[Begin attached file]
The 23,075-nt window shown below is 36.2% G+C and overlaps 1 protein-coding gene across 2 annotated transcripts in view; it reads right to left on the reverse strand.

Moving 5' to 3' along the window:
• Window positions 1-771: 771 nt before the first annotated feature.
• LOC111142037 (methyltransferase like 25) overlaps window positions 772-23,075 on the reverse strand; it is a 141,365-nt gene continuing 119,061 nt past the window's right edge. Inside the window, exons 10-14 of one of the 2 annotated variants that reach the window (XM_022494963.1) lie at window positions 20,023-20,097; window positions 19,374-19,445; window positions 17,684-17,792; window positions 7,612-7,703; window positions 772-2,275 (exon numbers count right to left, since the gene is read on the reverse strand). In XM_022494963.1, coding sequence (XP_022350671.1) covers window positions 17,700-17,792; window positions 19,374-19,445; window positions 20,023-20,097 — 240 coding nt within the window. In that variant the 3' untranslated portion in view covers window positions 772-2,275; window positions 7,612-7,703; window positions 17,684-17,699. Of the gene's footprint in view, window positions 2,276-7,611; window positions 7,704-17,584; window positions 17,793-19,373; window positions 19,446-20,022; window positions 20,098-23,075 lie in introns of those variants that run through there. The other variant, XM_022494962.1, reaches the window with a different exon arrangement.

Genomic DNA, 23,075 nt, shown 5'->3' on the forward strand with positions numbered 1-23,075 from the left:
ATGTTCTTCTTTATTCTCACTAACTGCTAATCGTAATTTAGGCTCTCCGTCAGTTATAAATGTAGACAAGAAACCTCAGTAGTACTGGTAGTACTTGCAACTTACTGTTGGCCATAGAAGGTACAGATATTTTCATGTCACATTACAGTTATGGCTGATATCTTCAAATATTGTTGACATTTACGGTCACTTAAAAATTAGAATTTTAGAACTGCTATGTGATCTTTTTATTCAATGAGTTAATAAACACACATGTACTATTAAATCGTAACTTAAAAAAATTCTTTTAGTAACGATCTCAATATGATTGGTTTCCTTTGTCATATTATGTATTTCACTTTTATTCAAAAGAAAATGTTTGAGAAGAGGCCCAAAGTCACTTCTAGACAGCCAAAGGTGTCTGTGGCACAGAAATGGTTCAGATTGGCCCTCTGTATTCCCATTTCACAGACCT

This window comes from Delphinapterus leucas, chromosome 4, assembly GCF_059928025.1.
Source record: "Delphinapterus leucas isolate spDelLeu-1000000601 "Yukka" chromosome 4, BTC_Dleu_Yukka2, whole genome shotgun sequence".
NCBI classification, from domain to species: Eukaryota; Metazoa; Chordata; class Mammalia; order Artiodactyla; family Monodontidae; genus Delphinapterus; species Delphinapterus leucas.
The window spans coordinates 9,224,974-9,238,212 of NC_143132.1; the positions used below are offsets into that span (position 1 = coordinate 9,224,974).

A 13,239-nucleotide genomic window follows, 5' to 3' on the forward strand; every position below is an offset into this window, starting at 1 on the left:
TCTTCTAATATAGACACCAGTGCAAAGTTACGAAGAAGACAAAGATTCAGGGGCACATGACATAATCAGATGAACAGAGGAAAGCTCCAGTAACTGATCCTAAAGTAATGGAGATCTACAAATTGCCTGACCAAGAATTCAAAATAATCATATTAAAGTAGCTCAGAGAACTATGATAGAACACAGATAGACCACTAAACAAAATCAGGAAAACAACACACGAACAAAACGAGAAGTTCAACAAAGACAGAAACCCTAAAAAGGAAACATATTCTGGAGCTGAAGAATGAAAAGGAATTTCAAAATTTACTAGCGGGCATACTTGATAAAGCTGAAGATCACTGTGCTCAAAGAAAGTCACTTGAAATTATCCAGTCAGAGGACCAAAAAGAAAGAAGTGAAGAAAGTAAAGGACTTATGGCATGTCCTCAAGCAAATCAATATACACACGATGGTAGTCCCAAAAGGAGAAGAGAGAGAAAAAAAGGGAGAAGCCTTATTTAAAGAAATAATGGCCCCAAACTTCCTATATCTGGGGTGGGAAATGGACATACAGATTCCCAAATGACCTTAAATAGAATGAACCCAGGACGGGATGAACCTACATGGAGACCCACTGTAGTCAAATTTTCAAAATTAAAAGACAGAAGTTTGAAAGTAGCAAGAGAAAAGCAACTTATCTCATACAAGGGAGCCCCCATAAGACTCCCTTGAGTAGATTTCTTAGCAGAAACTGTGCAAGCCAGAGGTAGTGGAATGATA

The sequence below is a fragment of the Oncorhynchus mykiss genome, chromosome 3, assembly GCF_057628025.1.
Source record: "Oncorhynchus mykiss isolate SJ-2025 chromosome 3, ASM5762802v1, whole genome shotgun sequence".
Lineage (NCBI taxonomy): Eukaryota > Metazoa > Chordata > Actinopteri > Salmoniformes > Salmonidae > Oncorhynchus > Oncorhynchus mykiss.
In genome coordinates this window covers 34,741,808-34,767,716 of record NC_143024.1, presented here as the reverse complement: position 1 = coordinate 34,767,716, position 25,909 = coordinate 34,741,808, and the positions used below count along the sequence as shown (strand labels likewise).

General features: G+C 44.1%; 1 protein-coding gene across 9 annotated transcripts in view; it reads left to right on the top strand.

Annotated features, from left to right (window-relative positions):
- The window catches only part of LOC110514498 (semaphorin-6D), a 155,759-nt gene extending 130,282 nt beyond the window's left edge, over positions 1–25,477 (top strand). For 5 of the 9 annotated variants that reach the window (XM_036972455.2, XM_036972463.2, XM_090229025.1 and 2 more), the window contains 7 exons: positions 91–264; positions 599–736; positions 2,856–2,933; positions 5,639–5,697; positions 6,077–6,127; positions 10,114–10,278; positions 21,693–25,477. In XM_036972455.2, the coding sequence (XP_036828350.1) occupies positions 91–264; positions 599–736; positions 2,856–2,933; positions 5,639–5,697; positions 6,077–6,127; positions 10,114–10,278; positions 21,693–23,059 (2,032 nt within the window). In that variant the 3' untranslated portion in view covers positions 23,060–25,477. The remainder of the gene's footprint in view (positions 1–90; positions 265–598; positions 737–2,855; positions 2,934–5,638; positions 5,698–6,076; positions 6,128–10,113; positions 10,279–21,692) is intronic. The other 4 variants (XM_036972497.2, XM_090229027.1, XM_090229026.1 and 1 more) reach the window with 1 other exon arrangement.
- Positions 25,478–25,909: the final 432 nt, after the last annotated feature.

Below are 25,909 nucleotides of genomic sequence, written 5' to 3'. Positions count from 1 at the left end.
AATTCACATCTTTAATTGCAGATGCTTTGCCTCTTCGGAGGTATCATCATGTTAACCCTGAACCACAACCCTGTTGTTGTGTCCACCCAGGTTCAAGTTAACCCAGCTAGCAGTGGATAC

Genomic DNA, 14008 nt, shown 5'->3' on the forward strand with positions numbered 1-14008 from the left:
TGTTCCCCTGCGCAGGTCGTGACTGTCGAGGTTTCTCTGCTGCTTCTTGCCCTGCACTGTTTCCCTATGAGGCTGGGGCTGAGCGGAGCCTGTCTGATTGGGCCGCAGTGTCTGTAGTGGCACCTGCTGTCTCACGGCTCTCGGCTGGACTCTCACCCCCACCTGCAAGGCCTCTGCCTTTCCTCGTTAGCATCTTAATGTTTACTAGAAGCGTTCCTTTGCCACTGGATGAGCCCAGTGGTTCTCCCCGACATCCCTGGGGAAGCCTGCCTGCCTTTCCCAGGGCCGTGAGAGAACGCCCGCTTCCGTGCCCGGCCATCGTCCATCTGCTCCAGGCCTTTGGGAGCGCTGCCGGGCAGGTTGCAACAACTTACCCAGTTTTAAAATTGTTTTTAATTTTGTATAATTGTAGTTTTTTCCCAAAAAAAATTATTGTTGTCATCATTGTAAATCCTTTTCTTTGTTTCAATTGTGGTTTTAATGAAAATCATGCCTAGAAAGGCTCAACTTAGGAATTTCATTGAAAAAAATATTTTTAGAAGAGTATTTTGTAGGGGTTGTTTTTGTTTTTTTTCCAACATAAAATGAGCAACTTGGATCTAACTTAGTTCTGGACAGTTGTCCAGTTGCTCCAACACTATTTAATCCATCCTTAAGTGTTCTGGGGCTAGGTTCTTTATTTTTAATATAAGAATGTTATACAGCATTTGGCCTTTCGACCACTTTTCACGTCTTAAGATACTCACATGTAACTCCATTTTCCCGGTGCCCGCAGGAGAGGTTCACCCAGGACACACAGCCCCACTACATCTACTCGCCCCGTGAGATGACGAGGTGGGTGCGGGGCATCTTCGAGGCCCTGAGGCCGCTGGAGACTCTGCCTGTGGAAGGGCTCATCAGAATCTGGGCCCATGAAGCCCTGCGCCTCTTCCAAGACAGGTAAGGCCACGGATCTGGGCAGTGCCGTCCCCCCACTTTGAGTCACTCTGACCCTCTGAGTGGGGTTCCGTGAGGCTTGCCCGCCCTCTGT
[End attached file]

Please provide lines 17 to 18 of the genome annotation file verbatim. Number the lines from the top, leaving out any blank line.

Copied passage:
General features: G+C 44.1%; 1 protein-coding gene across 9 annotated transcripts in view; it reads left to right on the top strand.

Annotated features, from left to right (window-relative positions):